Tax Tips if You Used a Debit Card, Paid in Cash, or Used Crypto to Buy Goods or Services
If you used a debit card, paid in cash, or used cryptocurrency to buy goods or services, you may be required to pay taxes on those transactions. The Internal Revenue Service (IRS) states that the tax rules for property transactions apply to cryptocurrencies and so some of your gains from trading might be taxable. Gains from mining are also taxable as self-employment income, which is subject to self-employment tax, according to the IRS. Those who use their crypto for personal use do not need to report it on their taxes but should maintain records of such purchases just in case the IRS requests them at a later date. In addition, those who only occasionally trade with cryptocurrencies should keep track of any trades they made during the year because if they have other taxable investments, this will affect the amount of their capital gains. Lastly, taxpayers can take advantage of a new way to calculate cost basis when selling crypto that was announced by the IRS in July 2018.
Tax Tips if Your Crypto Assets Declined in Value
No one likes paying taxes, but if you own cryptocurrency, it’s important to understand the tax implications. Here are a few tips if your crypto assets have declined in value
1) Sell crypto and pay the capital gains on any net profits realized from the sale.
2) Donate any appreciated securities or property and claim a deduction for the full fair market value of what was donated.
3) Buy more securities at their lower price and take advantage of an opportunity to buy low.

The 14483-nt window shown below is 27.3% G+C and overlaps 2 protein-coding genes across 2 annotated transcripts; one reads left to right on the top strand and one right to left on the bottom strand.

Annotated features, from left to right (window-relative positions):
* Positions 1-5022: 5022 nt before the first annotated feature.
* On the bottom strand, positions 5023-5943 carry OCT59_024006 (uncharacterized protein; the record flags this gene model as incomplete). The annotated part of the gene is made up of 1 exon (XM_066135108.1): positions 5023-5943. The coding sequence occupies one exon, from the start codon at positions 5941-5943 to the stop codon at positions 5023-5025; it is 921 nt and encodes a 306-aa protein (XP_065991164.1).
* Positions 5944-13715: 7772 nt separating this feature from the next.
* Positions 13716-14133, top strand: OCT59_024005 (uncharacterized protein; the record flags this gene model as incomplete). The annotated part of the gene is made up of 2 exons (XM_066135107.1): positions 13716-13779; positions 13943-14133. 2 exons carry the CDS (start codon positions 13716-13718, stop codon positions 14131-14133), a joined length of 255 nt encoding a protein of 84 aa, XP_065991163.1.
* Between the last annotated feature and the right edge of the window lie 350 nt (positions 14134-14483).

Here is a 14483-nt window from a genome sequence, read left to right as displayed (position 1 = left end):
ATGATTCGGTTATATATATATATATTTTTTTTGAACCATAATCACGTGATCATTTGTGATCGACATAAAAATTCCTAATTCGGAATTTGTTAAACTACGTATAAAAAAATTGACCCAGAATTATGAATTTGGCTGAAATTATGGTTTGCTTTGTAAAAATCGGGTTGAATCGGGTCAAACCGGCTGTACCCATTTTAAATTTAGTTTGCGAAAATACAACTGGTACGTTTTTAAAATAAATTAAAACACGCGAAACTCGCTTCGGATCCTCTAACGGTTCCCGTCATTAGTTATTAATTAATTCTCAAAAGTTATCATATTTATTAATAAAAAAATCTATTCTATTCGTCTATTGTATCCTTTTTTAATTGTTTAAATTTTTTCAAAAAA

4) Keep track of your holdings so that you can deduct them when they eventually go up in value.
5) Consider donating crypto to charity rather than selling the digital currency, which may result in a taxable event.
6) If you’re not sure how to report these transactions, consult with a tax professional.
7) Whether you owe taxes depends on your personal circumstances and should be determined after consulting with your tax advisor.
8) The IRS has issued guidelines on cryptocurrencies, stating that virtual currencies are treated as property for U.S. federal tax purposes.
9) The IRS says if you receive virtual currency as payment for goods or services, then the fair market value of the virtual currency is included in your gross income.
10) If you use Bitcoin to purchase goods or services then those amounts would also be subject to income tax rules governing barter transactions such as retail sales tax and certain state sales and use taxes.
Paying taxes on cryptocurrency can be a confusing and daunting task, but it’s important to stay compliant with the IRS. If you’re not sure whether or not you should be paying taxes on your crypto earnings, talk to a tax professional. They can help you figure out what you need to do and make sure you’re following the proper procedures.